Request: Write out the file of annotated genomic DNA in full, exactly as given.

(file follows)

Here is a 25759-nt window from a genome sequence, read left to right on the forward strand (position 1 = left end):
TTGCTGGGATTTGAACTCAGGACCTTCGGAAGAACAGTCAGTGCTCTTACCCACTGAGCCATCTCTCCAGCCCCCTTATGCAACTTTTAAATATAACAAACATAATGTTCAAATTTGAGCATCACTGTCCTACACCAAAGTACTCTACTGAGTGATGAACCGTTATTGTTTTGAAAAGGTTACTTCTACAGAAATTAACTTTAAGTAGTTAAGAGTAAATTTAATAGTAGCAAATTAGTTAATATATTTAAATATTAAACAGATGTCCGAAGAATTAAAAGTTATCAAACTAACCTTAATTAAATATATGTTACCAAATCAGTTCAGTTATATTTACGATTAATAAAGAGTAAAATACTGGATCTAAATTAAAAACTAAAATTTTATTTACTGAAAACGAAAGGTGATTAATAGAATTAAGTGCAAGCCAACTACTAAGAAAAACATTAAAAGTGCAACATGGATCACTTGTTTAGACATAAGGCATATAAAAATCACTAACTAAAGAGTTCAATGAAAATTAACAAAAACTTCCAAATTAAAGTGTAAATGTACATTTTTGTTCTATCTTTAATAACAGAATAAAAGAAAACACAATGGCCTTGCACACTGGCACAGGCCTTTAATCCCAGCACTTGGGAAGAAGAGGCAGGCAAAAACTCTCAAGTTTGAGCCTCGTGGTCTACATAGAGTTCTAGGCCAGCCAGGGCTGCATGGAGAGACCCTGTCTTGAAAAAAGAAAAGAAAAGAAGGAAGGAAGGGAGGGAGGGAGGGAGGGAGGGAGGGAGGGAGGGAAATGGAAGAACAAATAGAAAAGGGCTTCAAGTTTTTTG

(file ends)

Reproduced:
Here is a 25759-nt window from a genome sequence, read left to right on the forward strand (position 1 = left end):
TTGCTGGGATTTGAACTCAGGACCTTCGGAAGAACAGTCAGTGCTCTTACCCACTGAGCCATCTCTCCAGCCCCCTTATGCAACTTTTAAATATAACAAACATAATGTTCAAATTTGAGCATCACTGTCCTACACCAAAGTACTCTACTGAGTGATGAACCGTTATTGTTTTGAAAAGGTTACTTCTACAGAAATTAACTTTAAGTAGTTAAGAGTAAATTTAATAGTAGCAAATTAGTTAATATATTTAAATATTAAACAGATGTCCGAAGAATTAAAAGTTATCAAACTAACCTTAATTAAATATATGTTACCAAATCAGTTCAGTTATATTTACGATTAATAAAGAGTAAAATACTGGATCTAAATTAAAAACTAAAATTTTATTTACTGAAAACGAAAGGTGATTAATAGAATTAAGTGCAAGCCAACTACTAAGAAAAACATTAAAAGTGCAACATGGATCACTTGTTTAGACATAAGGCATATAAAAATCACTAACTAAAGAGTTCAATGAAAATTAACAAAAACTTCCAAATTAAAGTGTAAATGTACATTTTTGTTCTATCTTTAATAACAGAATAAAAGAAAACACAATGGCCTTGCACACTGGCACAGGCCTTTAATCCCAGCACTTGGGAAGAAGAGGCAGGCAAAAACTCTCAAGTTTGAGCCTCGTGGTCTACATAGAGTTCTAGGCCAGCCAGGGCTGCATGGAGAGACCCTGTCTTGAAAAAAGAAAAGAAAAGAAGGAAGGAAGGGAGGGAGGGAGGGAGGGAGGGAGGGAGGGAGGGAAATGGAAGAACAAATAGAAAAGGGCTTCAAGTTTTTTG